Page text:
After closing its doors for nearly five months when Hong Kong confirmed its first coronavirus case, Disneyland Hong Kong reopened to the public last week, but with new safety precautions including mandatory face masks for all guests, temperature controls, and measurements. safe distancing.
CNBC attended its reopening day to see what theme parks would look like in the post-pandemic world.
Hong Kong Disneyland is only the second of the Disney parks to reopen. It follows in the footsteps of Shanghai, which reopened its park last month to 30% of capacity, due to government mandates.
Similarly, Hong Kong is operating at reduced capacity. However, a Hong Kong Disneyland spokesperson told CNBC that the capacity of Shanghai is significantly less than his, but did not elaborate.
Disneyland, Disney World, Disneyland Paris and Tokyo Disneyland plan to reopen their parks in July with similar measures. Similarly, Universal Studios Parks & Resorts is also gradually reopening in phases at limited capacity.
Guests arrive at Hong Kong Disneyland, after nearly five months of park closure due to the coronavirus pandemic.
Reservations to Disneyland Hong Kong must be made online at least seven days in advance, along with a health statement.
Dozens of staff members across the park had signs saying, “Please maintain an adequate social distance.”
Cast members such as Mickey and Minnie Mouse are now making cameos around the park, but due to social distancing measures, reunion and welcome events have been suspended.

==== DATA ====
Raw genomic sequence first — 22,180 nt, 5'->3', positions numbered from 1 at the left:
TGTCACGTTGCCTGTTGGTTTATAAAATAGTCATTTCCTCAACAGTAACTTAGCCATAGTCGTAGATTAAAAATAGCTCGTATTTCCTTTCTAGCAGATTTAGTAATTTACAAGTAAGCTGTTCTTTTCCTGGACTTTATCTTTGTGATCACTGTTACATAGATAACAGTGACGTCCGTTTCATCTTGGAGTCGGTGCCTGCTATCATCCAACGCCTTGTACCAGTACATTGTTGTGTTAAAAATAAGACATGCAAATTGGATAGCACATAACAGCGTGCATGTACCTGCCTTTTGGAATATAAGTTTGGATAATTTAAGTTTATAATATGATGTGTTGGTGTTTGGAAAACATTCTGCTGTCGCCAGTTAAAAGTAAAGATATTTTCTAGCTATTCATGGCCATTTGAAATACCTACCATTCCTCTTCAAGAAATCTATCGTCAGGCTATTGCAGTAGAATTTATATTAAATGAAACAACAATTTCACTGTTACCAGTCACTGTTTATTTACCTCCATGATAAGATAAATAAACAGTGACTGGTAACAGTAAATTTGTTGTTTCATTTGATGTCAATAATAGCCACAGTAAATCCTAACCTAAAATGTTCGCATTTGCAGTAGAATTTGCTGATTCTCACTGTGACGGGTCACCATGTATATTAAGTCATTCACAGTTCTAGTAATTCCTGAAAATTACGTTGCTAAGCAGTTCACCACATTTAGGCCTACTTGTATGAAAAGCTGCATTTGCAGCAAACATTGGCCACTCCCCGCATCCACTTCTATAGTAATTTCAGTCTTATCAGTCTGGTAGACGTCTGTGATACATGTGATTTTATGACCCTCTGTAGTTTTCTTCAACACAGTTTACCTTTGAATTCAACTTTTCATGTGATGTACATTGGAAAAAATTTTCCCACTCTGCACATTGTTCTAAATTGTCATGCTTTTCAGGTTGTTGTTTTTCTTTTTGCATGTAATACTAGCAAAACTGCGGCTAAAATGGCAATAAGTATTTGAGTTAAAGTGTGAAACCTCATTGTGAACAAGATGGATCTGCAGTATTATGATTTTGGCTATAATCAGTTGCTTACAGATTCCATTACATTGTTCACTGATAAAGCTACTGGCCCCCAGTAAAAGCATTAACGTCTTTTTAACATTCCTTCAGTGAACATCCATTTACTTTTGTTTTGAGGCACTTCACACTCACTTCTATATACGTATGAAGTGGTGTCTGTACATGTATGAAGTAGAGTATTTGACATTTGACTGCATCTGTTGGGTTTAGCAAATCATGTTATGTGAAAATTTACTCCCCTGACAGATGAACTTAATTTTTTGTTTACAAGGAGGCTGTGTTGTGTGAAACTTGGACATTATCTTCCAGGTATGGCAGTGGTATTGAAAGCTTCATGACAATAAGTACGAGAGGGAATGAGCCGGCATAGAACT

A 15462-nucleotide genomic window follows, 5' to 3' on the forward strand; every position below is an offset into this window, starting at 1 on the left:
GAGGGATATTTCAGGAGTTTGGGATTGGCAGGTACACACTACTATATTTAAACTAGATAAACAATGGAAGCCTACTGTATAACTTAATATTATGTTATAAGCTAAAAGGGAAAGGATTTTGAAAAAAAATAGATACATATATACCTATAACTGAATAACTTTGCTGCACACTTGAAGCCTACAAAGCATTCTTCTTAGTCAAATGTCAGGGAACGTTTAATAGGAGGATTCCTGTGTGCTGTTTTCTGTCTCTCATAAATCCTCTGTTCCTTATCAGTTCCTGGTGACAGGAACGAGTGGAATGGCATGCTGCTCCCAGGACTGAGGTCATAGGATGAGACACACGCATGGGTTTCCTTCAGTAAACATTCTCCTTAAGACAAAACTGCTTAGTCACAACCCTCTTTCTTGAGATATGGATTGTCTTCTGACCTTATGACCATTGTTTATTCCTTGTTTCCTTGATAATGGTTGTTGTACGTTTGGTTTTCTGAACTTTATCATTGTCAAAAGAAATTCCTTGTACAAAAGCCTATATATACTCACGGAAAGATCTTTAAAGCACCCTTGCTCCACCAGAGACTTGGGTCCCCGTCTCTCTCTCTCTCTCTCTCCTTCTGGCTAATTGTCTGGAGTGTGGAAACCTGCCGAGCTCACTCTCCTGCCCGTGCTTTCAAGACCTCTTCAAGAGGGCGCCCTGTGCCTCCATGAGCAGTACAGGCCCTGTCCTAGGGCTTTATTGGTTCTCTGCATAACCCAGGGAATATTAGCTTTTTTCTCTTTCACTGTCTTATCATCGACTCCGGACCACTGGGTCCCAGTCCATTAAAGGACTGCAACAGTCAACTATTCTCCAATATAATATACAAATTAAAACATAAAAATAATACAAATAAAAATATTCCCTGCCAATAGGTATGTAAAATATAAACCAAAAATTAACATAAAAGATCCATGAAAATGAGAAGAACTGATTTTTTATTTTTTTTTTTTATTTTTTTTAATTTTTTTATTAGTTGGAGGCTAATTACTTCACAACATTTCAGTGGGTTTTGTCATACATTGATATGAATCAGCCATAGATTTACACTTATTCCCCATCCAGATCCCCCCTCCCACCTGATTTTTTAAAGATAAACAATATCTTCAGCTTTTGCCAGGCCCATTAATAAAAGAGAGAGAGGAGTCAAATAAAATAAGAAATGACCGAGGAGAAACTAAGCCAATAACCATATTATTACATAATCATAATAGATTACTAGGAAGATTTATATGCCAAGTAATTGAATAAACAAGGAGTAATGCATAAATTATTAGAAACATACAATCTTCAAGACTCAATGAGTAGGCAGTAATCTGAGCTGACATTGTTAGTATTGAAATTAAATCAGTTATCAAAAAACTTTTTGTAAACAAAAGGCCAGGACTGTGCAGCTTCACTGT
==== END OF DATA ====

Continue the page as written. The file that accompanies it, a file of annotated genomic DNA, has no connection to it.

An employee of Hong Kong Disneyland.
However, despite the theme parks reopening, a rapid recovery is unlikely in the short term, with economies contracting and unemployment at record levels.
The global amusement park sector is expected to shrink 2.7% to $ 71.6 billion in 2020, compared to $ 73.5 billion the year before, according to Research and Markets.
In February, Disney said it expected to lose up to $ 175 million if its parks in Hong Kong and Shanghai were closed for two months, which they did.
To add to the challenges, Hong Kong Disneyland was already struggling before the pandemic. In early 2020, the park announced losses of more than $ 13 million for fiscal year 2019, as social unrest in the city deterred Hong Kong visitors.
Loyal theme park visitors, or season pass holders, have often provided theme parks with a recurring source of income in recent years, but that relationship may be under strain amid tighter wallets and concerns of security.
Until the Covid-19 tests become ubiquitous and a vaccine is found, the drop in visitors to theme parks is expected to last two years, according to a report by Wells Fargo Securities.
An employee of Hong Kong Disneyland, after the park reopened.